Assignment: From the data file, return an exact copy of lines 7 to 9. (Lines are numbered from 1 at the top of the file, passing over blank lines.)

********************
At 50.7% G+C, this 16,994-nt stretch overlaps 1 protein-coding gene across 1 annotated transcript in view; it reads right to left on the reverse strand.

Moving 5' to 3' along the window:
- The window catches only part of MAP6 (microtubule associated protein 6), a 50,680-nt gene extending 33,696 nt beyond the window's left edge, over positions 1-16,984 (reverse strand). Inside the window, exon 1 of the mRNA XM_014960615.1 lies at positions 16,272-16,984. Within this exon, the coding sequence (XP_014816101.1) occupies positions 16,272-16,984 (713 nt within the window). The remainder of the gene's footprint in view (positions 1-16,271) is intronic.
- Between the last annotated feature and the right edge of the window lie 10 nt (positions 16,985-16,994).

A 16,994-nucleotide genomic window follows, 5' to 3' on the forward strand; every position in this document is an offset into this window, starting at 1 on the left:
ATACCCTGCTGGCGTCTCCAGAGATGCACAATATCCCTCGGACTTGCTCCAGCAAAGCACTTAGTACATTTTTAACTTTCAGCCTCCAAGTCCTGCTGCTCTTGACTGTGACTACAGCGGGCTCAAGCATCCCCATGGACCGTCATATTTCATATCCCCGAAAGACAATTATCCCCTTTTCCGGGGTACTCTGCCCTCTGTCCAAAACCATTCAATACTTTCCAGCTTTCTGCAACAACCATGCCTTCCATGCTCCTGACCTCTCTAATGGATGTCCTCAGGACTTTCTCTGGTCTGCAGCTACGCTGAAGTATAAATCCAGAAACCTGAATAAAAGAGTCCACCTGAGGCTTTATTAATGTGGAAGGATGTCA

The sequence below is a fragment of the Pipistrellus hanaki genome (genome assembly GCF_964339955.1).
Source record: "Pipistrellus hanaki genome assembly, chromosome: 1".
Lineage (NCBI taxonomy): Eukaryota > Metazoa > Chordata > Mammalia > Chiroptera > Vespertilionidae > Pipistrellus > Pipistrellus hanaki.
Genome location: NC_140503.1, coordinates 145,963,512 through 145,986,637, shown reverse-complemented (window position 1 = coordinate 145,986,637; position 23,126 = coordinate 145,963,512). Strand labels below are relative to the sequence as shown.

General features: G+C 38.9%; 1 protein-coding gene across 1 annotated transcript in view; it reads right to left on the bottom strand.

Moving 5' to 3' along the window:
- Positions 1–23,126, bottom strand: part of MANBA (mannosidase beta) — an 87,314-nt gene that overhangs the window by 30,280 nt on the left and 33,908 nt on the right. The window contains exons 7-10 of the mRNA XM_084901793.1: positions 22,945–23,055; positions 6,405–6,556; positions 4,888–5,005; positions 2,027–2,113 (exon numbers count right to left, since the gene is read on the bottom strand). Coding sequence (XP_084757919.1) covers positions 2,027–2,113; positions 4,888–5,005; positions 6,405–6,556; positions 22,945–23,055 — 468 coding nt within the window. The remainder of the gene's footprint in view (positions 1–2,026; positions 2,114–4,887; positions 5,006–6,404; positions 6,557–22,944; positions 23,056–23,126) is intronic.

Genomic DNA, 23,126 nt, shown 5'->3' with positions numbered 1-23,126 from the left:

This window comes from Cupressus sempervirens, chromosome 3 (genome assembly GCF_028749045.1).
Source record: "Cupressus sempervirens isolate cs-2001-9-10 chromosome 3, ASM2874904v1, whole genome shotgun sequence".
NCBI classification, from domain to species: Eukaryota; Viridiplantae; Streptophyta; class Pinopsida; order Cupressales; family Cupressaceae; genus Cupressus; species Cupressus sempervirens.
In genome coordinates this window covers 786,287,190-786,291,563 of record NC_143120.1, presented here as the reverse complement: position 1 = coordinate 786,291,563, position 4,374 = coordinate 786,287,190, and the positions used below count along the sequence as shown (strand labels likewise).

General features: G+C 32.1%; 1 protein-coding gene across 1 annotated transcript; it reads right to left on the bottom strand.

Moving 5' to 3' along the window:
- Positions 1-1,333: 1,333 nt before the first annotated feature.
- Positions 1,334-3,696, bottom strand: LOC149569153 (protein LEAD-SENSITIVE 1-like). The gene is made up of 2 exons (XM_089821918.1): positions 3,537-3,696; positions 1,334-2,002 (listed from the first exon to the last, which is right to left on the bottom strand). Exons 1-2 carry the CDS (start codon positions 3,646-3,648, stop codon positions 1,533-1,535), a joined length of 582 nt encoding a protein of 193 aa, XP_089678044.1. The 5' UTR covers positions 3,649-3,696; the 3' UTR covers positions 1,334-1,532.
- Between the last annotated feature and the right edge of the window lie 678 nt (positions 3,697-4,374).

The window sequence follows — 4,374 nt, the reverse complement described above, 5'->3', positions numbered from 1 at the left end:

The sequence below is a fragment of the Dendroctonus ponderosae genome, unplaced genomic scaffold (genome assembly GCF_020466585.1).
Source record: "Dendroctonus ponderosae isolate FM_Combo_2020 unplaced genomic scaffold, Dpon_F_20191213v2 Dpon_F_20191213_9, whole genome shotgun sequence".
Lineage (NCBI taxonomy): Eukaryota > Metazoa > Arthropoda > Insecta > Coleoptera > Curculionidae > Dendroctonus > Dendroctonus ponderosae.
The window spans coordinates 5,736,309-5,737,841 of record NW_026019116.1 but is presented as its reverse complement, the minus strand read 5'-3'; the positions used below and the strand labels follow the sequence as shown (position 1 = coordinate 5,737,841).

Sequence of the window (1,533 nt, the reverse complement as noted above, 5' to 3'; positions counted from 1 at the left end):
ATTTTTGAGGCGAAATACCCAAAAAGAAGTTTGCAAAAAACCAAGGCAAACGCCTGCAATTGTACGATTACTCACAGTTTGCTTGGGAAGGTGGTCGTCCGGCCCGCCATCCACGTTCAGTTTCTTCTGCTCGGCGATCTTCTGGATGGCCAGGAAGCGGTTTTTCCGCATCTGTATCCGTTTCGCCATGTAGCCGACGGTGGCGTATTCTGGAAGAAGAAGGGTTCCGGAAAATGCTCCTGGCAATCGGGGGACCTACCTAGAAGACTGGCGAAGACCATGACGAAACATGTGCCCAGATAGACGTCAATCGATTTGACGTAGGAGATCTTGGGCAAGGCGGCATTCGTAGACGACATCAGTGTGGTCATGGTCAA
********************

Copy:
The sequence below is a fragment of the Pipistrellus hanaki genome (genome assembly GCF_964339955.1).
Source record: "Pipistrellus hanaki genome assembly, chromosome: 1".
Lineage (NCBI taxonomy): Eukaryota > Metazoa > Chordata > Mammalia > Chiroptera > Vespertilionidae > Pipistrellus > Pipistrellus hanaki.